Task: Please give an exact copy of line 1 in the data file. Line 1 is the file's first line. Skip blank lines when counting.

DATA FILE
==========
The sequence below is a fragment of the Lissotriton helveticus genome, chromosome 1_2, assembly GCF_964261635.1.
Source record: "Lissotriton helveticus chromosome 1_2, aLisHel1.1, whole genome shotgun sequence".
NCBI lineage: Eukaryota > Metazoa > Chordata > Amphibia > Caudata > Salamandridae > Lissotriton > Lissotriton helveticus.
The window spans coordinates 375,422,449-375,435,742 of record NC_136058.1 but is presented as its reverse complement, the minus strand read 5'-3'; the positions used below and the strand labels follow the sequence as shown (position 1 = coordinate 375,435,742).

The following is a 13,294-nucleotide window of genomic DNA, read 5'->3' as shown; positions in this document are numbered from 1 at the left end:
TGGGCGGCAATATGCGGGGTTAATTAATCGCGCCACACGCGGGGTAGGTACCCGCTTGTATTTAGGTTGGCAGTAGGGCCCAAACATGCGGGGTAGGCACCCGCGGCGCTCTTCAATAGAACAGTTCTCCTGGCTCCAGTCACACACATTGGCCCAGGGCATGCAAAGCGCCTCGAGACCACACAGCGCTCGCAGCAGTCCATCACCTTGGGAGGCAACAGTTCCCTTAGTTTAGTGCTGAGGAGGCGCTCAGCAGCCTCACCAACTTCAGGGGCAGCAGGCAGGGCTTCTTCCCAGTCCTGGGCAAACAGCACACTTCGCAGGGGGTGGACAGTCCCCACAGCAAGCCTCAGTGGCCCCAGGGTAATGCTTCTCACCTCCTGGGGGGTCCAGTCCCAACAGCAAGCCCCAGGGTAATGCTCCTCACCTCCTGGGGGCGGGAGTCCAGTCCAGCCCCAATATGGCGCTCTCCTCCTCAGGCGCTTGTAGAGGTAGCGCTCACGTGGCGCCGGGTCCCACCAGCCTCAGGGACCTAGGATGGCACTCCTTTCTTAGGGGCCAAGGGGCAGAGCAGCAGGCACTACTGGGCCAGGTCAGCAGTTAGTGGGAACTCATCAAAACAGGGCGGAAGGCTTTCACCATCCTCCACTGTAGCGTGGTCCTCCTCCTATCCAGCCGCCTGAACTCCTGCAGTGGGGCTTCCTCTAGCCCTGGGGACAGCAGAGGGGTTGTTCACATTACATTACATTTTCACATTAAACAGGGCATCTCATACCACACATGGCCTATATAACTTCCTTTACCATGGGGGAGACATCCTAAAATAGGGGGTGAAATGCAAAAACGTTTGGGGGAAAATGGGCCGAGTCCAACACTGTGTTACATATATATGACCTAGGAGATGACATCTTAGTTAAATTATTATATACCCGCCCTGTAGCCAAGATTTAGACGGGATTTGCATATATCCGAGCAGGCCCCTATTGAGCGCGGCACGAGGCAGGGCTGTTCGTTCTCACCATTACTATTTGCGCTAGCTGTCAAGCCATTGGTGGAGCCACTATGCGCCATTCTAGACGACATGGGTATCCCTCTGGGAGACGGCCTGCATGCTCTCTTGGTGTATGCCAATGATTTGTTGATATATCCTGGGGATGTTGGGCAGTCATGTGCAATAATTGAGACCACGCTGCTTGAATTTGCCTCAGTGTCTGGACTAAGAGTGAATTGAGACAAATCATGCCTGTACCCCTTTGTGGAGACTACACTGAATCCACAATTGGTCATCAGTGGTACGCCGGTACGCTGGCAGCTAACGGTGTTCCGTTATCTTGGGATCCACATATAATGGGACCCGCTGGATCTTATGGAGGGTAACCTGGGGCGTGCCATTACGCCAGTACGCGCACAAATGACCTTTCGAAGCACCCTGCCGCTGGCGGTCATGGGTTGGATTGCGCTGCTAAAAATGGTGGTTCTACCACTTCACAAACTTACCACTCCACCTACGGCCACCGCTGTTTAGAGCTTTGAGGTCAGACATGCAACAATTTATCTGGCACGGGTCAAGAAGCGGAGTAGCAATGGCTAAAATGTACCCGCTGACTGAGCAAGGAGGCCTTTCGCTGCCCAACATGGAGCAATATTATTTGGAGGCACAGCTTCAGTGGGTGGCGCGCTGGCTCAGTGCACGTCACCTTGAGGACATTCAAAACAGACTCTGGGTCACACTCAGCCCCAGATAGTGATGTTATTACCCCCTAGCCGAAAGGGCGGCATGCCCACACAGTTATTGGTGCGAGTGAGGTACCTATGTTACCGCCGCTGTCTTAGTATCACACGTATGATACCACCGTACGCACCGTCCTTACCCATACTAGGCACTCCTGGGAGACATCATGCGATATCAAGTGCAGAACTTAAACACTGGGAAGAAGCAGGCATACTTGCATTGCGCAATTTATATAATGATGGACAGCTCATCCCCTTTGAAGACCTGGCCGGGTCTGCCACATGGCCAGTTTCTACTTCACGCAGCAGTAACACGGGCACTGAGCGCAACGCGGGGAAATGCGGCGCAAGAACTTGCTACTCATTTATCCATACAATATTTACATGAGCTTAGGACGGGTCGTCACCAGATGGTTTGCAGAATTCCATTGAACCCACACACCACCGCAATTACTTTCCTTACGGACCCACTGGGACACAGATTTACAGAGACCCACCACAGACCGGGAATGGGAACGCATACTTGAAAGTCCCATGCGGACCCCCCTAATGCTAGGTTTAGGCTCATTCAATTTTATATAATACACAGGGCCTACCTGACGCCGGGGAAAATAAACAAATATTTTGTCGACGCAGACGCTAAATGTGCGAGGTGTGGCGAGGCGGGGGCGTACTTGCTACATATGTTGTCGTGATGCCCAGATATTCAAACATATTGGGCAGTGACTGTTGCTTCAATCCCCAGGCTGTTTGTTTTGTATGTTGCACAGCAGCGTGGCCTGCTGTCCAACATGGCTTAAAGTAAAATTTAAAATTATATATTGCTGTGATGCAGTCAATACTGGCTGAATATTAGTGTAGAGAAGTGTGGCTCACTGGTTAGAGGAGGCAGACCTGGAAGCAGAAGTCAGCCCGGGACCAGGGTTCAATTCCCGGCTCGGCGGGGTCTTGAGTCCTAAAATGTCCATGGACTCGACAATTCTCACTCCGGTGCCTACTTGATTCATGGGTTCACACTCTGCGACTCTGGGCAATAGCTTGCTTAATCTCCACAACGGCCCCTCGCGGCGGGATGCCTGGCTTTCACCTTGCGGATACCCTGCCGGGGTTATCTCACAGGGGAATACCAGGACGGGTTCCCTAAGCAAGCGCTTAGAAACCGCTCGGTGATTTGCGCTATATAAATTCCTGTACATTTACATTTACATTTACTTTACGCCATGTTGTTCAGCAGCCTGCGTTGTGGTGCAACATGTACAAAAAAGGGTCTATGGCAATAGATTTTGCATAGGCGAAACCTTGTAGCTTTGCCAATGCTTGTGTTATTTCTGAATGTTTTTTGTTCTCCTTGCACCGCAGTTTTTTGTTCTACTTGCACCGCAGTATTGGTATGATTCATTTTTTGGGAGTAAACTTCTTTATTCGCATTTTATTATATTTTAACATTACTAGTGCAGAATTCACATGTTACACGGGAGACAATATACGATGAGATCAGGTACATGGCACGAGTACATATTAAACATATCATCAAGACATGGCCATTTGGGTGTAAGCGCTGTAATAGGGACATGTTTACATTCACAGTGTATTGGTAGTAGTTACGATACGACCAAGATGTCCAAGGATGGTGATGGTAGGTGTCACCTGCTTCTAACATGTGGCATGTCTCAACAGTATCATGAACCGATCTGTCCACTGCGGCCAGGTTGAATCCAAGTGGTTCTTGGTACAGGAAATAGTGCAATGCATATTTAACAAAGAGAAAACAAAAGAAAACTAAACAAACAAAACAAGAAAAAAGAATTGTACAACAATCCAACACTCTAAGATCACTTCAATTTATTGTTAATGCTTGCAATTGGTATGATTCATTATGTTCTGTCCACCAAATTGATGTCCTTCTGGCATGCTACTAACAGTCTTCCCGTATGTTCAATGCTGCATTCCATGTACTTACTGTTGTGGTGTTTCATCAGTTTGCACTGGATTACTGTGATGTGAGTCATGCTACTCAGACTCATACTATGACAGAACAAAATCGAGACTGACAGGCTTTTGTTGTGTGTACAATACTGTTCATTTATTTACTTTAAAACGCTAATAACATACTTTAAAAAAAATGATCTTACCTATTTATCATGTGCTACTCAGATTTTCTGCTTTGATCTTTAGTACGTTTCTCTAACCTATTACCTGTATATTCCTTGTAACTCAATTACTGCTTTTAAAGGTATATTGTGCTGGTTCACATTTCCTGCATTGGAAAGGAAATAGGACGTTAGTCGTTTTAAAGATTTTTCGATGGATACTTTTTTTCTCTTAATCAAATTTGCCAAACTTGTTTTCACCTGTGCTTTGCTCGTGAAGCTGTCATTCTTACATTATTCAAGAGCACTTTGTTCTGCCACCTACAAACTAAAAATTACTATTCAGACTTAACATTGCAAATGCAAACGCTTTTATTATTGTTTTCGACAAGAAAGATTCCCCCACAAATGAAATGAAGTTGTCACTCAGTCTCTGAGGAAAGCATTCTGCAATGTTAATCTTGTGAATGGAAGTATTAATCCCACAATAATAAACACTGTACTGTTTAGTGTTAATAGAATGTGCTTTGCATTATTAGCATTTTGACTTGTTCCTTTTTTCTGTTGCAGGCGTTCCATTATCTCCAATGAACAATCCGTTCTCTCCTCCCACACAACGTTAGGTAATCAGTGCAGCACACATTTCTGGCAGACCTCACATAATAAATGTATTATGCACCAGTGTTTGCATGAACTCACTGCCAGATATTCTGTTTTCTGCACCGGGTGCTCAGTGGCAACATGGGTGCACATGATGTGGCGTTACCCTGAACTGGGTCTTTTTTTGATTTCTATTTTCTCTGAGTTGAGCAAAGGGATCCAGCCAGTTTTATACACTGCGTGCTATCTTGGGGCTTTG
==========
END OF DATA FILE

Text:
The sequence below is a fragment of the Lissotriton helveticus genome, chromosome 1_2, assembly GCF_964261635.1.